This particular problem has been known for decades; various techniques and technologies exist to prevent them from becoming a problem. Most dendrites are harmless and often will disintegrate on their own. But on rare occasion, they can cause a short bad enough to cause battery fires.
How does this apply to the Bolt and Kona battery fires?
One of the mechanisms for preventing this is to have a separator that resists the growth of, and puncture by, dendrites. Keeping in mind that this is just a rumor, if this story is true, it would appear that the separator used was inferior to design specifications. This allows the dendrites to grow and fires to occur. Note that this is only under extremely rare circumstances, but enough to be of long-term concern.
If this is the case, it is unlikely that there are any software fixes that could work around this problem. As dendrites can occur in any lithium ion battery at any charge level (although much more likely at a full charge), the only recourse is to replace the batteries. Estimates have been pegged at about $540 million for the Kona, and the Bolt has about the same number of affected vehicles. While $1.1 billion is nothing to sneeze at, it’s not an impossible amount for the three or four companies in question to provide.
If this is the situation, it’s entirely unsurprising. Dendrites have been a major problem for lithium ion batteries since their inception, with many high-profile battery fires and recalls happening as a result of it. More than 64 recalls have happened, with a quarter being laptops and a third being hoverboards. Nearly all of the recalls are due to the potential for the battery to overheat, melt, or burst, posing fire and burn hazards.
Similarly – again assuming this is the problem – it’s a major one. While the odds of a fire are very low, leaving them without replacement, even with a reduced charge level or other software fix, would not eliminate the risk entirely. While gas fires are still much more common, I doubt that this is something that any manufacturer will be willing to live with while trying to move toward an all-electric future.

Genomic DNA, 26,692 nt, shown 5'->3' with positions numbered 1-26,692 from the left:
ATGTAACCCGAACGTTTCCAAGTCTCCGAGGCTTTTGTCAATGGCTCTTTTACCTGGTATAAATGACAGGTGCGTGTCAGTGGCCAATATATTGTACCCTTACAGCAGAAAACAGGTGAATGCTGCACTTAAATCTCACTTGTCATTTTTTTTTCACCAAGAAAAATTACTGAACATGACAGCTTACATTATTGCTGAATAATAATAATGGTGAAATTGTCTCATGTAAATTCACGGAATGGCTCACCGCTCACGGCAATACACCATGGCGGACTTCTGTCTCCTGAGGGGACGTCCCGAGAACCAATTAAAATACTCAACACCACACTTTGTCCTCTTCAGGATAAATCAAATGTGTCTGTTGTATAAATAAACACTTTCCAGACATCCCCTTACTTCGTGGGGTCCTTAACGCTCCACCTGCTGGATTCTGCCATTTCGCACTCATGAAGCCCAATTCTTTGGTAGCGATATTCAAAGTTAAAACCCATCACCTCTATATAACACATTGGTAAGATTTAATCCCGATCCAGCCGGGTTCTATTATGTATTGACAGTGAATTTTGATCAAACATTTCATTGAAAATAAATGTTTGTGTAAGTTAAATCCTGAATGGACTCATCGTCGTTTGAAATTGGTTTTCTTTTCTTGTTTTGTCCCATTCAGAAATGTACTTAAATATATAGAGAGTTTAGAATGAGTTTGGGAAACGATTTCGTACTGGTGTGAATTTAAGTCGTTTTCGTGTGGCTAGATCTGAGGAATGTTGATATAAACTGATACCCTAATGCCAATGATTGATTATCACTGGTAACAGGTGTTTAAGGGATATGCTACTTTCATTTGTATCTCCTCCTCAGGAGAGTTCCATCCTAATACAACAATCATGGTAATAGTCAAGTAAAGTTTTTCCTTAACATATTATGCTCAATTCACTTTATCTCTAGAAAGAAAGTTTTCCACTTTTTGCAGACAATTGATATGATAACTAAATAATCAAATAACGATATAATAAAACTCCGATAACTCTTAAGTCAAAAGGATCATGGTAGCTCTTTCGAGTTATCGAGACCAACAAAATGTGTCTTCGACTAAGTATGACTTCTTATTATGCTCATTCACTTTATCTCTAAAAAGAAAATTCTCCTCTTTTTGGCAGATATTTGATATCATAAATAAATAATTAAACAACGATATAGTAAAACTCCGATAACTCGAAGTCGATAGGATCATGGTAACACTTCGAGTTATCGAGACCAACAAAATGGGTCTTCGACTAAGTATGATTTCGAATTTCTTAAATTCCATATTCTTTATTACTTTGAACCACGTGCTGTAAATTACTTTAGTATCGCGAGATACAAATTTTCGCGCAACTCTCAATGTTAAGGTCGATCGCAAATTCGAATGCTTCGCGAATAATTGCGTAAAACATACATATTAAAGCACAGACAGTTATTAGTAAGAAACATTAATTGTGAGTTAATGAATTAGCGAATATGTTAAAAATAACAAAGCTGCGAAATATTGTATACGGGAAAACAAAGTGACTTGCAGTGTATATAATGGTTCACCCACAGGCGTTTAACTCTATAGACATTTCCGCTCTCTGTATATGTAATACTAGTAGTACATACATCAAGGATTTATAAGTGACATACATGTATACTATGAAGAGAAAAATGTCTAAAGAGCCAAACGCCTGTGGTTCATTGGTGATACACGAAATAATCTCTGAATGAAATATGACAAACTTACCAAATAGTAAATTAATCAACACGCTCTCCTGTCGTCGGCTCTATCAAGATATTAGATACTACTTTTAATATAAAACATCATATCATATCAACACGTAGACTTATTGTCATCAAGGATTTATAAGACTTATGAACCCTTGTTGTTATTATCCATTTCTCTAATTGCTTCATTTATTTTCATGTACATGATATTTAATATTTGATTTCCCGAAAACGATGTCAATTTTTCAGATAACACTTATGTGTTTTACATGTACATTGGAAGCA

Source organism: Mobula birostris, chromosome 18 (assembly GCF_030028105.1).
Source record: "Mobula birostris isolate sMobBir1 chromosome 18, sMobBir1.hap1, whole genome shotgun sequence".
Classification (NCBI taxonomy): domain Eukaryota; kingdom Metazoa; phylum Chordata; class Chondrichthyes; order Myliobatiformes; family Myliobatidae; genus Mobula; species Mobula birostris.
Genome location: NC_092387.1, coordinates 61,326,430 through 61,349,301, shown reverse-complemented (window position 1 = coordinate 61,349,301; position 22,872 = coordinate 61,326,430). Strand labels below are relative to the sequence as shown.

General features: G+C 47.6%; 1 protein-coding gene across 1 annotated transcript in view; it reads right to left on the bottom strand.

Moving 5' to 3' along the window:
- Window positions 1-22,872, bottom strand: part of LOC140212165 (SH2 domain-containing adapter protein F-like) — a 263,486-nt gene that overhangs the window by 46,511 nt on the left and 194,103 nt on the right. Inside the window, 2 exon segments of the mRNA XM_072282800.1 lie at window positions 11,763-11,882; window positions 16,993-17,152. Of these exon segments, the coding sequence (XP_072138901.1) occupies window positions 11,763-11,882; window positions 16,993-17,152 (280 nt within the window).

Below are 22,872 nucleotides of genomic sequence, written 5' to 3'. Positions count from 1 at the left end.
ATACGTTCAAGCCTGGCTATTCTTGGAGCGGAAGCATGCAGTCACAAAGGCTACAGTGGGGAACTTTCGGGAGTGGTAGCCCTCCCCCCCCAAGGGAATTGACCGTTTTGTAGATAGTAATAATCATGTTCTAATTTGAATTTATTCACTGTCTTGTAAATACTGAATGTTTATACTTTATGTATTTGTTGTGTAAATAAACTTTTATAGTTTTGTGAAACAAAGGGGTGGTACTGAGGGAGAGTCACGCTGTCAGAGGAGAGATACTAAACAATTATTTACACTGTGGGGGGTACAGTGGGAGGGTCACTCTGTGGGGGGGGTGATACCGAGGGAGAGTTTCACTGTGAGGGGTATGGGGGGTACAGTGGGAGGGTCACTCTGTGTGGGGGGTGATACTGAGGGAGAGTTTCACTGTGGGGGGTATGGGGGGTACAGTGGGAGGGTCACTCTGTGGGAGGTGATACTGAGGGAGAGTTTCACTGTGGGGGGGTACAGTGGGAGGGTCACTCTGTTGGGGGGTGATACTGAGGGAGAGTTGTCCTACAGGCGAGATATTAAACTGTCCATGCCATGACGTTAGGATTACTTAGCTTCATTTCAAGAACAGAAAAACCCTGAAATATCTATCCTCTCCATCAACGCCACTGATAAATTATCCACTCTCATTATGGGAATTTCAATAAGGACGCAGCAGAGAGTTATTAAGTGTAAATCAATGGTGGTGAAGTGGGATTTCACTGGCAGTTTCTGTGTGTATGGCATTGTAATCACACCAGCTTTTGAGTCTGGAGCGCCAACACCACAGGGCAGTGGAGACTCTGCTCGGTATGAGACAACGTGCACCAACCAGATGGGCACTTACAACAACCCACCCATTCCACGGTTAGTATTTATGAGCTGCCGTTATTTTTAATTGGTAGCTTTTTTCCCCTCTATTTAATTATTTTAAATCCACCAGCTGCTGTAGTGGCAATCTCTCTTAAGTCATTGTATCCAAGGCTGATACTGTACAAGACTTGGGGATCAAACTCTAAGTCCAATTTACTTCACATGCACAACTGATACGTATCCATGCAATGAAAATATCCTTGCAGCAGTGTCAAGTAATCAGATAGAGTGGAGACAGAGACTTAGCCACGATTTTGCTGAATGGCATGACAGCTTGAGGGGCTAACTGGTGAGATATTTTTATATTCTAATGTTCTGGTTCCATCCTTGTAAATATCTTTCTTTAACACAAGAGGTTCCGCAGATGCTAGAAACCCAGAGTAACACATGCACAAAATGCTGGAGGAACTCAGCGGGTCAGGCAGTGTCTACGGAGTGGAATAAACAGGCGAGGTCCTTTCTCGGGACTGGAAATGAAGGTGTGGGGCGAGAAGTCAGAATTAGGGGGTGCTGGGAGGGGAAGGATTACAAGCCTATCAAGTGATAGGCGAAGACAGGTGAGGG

GM, in particular, is about to launch their new Bolt EV and EUV in just a few days. They have strongly shown their intention to go all-in on electric vehicles. This is not something that they can live with while trying to convince customers to switch away from gas. Having battery fires hanging over them as they try to do this will be disastrous.
Customers are going to need to have complete faith in the electric vehicles if the switch is to be made. GM has about $140 billion USD in sales a year, and Hyundai has about $90 billion. Between them the cost of doing a complete battery recall at $1.1 billion wouldn’t even really be noticed. Even if they couldn’t get LG or the manufacturer of the separator to foot all or part of the bill, it would still be a worthwhile price to pay if it ensures their future goes smoothly.
Perhaps a cash or credit incentive for those owners willing to accept a 5% to 10% loss of range makes the most sense here? They could also go Tesla’s route and see their owners in court.